Tom grew up in Milwaukee, bartended in Wauwatosa in the '70s and moved here in 1984.
Commentary, observations and musings about the outdoors, life in general and maybe Tosa politics and personalities will be the order of the day. He savors a lively debate as much as terrific cooking.
This time of year you will see a great deal of orange clothing out and about.
Sometimes called Hunter's Orange or Blaze Orange - it is the garb du jour around here.
It's been required for deer hunters since 1980 - but it is also a good policy for upland bird hunters, small game hunters and other groups armed with firearms. Knowing that you don't get a Mulligan once a firearm is discharged you want to make sure you are as visible as possible to anyone that's afield and in your vicinity.
Here's an example.
Oops. Here's a more practical example.
Last Saturday I spied a tiny speck of blaze orange atop the escarpment more than a mile and a quarter to the south of my tree. I trained my binoculars on the spot and glassed a hunter in a tree stand sticking-out as plain as the light of day against a background of brown and gray. You couldn't miss him if you tried.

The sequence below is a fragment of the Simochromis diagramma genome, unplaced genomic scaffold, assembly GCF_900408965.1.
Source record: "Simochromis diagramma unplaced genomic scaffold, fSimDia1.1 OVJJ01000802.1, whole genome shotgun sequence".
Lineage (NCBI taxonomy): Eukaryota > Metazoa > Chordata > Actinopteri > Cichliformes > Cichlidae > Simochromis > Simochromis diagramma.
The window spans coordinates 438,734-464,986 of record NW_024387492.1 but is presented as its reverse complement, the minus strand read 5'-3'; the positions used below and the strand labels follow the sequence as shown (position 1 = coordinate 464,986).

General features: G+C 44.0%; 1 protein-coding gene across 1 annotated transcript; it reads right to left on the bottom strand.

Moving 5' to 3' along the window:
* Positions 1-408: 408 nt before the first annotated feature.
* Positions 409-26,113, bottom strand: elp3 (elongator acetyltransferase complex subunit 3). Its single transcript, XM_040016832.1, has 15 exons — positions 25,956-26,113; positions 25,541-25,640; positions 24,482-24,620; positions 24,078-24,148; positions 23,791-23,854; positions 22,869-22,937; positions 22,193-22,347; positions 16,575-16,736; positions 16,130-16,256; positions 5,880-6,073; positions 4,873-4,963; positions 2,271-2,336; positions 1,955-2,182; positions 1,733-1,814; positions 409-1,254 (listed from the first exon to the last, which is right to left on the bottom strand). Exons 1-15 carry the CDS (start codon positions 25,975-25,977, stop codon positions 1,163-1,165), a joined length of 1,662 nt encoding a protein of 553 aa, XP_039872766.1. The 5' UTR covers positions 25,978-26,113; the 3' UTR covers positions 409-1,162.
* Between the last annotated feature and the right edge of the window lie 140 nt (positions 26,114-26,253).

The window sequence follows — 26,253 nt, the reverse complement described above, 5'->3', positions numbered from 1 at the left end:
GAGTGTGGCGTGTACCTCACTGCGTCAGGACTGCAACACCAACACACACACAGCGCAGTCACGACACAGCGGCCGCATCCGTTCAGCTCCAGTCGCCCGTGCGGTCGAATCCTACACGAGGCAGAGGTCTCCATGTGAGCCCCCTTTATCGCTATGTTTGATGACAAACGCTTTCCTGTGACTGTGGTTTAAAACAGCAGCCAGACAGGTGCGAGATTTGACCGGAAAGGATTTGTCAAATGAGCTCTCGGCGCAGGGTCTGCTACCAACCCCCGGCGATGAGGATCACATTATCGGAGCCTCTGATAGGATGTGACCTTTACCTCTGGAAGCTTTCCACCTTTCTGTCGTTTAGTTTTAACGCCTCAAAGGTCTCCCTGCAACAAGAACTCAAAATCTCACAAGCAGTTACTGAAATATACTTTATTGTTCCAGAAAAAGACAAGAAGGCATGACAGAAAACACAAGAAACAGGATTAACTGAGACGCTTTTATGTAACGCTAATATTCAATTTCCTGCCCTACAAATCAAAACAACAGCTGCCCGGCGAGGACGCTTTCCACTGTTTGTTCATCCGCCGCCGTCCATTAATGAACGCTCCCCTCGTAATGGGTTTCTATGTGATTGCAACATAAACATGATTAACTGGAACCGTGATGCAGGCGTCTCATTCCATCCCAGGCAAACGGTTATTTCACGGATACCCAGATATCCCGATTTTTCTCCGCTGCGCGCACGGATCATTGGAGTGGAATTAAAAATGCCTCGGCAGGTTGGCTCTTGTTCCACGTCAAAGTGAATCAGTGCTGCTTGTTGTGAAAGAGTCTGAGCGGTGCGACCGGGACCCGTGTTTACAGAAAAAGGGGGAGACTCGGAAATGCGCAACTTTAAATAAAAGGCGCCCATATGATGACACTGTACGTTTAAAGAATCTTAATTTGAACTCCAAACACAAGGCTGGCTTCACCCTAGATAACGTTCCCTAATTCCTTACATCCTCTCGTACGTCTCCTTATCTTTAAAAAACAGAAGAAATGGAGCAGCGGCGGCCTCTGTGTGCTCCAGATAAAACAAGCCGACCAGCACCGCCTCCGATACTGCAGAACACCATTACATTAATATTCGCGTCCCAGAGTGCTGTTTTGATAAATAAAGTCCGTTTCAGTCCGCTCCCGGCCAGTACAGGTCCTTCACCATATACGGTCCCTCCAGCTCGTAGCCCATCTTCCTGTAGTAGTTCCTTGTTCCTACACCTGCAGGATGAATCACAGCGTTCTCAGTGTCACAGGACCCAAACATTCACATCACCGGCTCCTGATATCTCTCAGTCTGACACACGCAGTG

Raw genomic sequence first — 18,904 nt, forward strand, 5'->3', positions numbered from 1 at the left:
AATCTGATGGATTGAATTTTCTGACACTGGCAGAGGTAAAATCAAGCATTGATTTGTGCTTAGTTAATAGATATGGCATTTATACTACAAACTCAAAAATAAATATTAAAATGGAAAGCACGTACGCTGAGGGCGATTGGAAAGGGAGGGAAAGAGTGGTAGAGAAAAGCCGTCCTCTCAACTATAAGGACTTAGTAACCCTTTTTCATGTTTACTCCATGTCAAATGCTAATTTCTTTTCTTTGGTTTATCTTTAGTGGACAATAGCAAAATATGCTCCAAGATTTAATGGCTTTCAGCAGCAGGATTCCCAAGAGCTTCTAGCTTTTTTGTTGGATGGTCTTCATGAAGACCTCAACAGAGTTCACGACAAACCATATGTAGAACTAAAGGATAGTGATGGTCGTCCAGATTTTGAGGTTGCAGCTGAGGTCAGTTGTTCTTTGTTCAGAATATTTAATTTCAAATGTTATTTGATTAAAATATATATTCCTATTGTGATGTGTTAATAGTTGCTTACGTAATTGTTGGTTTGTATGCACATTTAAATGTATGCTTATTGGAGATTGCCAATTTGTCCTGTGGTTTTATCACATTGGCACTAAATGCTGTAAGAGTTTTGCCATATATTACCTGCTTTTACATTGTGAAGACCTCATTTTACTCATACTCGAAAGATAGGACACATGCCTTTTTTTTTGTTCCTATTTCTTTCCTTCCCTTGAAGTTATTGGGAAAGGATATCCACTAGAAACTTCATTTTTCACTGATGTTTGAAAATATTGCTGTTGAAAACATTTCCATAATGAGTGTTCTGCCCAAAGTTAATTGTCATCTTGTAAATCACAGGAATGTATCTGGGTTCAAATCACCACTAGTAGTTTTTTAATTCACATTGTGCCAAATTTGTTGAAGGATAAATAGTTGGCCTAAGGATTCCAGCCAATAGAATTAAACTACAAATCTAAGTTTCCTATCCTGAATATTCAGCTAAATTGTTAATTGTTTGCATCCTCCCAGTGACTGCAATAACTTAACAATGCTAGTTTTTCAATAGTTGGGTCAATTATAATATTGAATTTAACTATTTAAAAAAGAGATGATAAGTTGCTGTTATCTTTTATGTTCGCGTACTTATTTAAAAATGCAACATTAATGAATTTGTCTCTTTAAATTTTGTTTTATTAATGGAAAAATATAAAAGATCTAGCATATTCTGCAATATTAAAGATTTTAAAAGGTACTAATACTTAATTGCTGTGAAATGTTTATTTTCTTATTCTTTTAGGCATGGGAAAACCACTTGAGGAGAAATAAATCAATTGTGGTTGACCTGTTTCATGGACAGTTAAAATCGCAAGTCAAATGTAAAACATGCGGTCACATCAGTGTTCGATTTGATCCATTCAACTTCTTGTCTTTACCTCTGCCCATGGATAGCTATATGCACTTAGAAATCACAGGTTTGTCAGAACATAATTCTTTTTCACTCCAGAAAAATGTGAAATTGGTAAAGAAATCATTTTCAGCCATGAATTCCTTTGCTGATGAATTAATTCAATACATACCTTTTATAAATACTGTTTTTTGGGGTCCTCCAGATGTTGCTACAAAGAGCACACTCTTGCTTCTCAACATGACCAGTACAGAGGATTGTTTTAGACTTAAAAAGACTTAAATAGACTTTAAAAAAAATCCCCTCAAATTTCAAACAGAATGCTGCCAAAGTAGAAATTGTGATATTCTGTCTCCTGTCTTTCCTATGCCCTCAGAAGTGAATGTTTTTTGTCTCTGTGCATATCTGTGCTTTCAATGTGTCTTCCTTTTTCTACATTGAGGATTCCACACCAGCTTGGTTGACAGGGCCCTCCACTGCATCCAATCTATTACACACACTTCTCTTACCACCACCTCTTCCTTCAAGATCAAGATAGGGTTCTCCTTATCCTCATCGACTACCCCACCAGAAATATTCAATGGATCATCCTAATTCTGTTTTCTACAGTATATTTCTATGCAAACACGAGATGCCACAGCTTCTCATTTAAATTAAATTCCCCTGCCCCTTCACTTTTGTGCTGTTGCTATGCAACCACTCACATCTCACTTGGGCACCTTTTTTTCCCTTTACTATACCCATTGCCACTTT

The policy around camp is rather simple. Anytime anyone ventures outdoors - whether it is for a trip to town or a trip to the compost bin - wear your orange.
Even Girlfriend sports a nifty neoprene vest that is black on the bottom and blaze orange on top.
I'll be suiting-up head to toe with the stuff shortly and heading out.
Update 5:45 PM
Spent a good share of today working on day job stuff. A steaming cuppa joe and a warm laptop in front of the woodburner is not all bad. It is blustery and cold.
Low gray clouds scudding across the sky hid the sun. Temps are warmer by about eight degrees than yesterday but the wind is howling. My guess is the wind and the dank humidity make it feel colder than it really is.
Thinking I could hide from the wind I attempted to find refuge in the swamp with my twelve gauge, Remington 870 slug gun.
No way. The wind gusts sent my trees swaying like a corkscrewing crow's nest. One rail of the stand was already busted and creaking trees and falling branches convinced me to head for the ground.
So I took a long slow walk through the tree plantations figuring I might roust a deer bedded-down for the day.
Nothing happening. Not even a shot heard today.
The forecast is calling for rain and snow and overnight lows tomorrow of twelve degrees.